The Twentieth Century Society

Campaigning for outstanding buildings

Call for listing support for threatened Hopkins’ Inland Revenue Centre

Photo: Dennis Gilbert, courtesy Hopkins’ Architects

Plans to convert Michael Hopkins and Partners’ pioneering HM Revenue and Customs complex in Nottingham into residential use has prompted a listing application to safeguard the buildings’ historic and architectural significance.

The application, which has been submitted by the Nottingham Civic Society and is supported by the Twentieth Century Society, says: “We have consulted the original architects who have confirmed that while converting the buildings for residential use would not be impossible, it would be very difficult to achieve, ensuring that the building’s features of special interest are preserved.”

The building was designed to be flexible as an office, with multiple modules suited to open-plan office work.  By contrast a residential development calls for a variety of room sizes, flats of varying size, rooms with multiple aspects, acoustic separation and independent ventilation – all at odds with the way the campus has been designed.

“Nottingham Civic Society therefore considers the existing buildings to be under serious threat of substantial harm and requests that they be Grade II* listed as a matter of urgency.’’ Grade II* listing, rather than the lower Grade II, is necessary because of the buildings’ young age (1992-1994).

Photo: Dennis Gilbert, courtesy Hopkins’ Architects

Prior approval for the change of use from office to dwellings was granted in February 2018 and the Castle Meadows site was put up for sale on the open market this summer. It is in a prime location, near the foot of the cliff below Nottingham Castle, visible across the city and especially important in views from the main road, rail and canal approaches to the south.

In 1989, Inland Revenue announced its decision to relocate almost 2,000 posts from London to Nottingham. The Nottingham Civic Society, English Heritage and the Royal Fine Arts Commission successfully prevented a design-and-build package for a new Inland Revenue Centre from going ahead on the grounds that it was of poor design quality and would have a detrimental impact on the setting of the nearby Nottingham Castle. This led to an open architectural competition being launched in 1992 and the architects Michael Hopkins & Partners emerged as the winner. The Inland Revenue Centre was built in 1992-94 by Hopkins, working with Ove Arup & Partners.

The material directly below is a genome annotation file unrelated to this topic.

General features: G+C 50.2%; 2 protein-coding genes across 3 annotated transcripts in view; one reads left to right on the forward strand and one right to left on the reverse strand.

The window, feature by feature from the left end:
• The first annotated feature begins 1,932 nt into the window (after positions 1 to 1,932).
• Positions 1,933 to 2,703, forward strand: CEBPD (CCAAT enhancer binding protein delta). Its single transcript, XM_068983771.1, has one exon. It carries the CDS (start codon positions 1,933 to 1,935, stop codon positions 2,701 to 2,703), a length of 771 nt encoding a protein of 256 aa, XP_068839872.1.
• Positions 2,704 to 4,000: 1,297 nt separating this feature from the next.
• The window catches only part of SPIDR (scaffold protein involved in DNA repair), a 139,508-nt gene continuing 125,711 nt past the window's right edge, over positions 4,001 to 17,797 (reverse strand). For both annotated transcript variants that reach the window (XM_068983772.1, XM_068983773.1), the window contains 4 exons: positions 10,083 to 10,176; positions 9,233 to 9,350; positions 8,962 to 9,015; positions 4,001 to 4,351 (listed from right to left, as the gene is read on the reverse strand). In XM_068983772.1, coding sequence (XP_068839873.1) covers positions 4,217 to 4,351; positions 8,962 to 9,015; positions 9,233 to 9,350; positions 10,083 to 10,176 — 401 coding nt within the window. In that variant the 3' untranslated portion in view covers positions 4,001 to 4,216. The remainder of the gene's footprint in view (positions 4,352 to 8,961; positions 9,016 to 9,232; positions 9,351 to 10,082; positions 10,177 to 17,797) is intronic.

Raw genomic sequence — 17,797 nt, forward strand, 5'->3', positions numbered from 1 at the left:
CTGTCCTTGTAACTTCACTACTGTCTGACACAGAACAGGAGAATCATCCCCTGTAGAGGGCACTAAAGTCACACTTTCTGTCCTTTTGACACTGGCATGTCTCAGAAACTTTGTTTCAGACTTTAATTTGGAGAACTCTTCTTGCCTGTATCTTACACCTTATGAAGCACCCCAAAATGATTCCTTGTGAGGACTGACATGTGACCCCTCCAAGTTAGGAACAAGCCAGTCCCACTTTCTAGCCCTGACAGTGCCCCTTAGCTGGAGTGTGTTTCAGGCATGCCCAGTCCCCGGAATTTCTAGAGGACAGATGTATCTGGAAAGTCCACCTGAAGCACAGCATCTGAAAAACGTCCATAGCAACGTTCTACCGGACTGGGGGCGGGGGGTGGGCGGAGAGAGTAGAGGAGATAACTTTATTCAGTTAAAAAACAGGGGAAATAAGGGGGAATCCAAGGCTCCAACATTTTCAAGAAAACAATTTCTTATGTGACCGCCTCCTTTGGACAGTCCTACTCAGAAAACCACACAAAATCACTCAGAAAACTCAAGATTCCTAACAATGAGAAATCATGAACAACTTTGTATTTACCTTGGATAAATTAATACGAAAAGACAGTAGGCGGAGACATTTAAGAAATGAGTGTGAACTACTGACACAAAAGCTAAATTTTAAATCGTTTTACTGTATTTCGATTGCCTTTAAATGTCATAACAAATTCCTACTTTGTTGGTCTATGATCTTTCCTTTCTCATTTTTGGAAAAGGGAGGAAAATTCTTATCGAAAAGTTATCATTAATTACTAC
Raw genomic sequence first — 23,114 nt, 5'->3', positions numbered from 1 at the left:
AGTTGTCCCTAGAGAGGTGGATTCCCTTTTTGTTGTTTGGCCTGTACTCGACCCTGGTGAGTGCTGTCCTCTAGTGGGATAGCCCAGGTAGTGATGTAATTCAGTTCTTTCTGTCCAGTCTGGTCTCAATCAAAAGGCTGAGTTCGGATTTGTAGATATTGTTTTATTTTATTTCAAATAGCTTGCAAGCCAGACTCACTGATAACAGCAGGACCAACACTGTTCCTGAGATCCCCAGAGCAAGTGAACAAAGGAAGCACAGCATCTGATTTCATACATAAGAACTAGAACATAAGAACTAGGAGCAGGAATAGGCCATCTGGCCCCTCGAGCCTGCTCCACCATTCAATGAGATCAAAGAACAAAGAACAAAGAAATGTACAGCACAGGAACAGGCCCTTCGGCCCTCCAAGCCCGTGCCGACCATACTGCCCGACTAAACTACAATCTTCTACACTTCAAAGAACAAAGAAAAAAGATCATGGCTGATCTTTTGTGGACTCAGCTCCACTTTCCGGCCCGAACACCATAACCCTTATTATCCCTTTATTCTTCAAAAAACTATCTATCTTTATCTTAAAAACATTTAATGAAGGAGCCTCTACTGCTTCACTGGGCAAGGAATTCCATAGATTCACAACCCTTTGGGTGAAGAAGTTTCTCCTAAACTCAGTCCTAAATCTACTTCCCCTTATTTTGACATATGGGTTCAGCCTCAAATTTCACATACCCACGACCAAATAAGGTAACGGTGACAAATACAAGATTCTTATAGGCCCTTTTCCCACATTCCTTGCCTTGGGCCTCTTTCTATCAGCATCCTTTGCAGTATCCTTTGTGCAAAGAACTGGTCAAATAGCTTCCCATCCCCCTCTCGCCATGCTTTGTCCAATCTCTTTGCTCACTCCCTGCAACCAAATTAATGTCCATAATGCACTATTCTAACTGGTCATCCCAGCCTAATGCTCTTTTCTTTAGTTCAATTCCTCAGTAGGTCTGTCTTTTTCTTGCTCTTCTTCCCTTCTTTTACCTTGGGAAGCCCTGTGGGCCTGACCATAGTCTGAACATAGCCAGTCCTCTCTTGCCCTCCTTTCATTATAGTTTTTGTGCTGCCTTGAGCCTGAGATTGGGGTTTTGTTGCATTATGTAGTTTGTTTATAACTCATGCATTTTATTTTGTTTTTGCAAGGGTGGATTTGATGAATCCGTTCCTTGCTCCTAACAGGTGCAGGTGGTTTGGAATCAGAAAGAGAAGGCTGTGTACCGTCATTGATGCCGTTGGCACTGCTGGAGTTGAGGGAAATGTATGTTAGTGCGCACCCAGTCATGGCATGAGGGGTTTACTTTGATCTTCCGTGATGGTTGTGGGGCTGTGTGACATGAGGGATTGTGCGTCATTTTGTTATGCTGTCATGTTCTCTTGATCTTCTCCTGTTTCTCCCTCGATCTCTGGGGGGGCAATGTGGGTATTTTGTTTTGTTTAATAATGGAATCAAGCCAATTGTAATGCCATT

Photo: Dennis Gilbert, courtesy Hopkins’ Architects

As trendsetters at the time, Hopkins adopted an original approach to design when monolithic buildings were still largely in favour. The Inland Revenue development takes the form of six office buildings, two four storey blocks to the north of the site and four three storey blocks (two of which have courtyards) to the south.  The buildings are connected by tree lined streets which provide parking and pedestrian and cycle access within the site and into the city beyond.

A huge striking tented structure served as the Amenity building, housing catering, sports and amenity facilities. This is linked stylistically to Hopkins’ Schlumberger laboratory in Cambridge of 1985, already listed Grade II* as an innovative enclosed tented structure.  Hopkins pioneering use of structural membrane fabrics as an architectural element was a hallmark of the practice, for example on projects such as the Mound Stand Lord’s Cricket Ground, Saga Headquarters Folkestone, Millenium Projects in Edinburgh and Bristol and it became highly influential amongst international architects and engineers.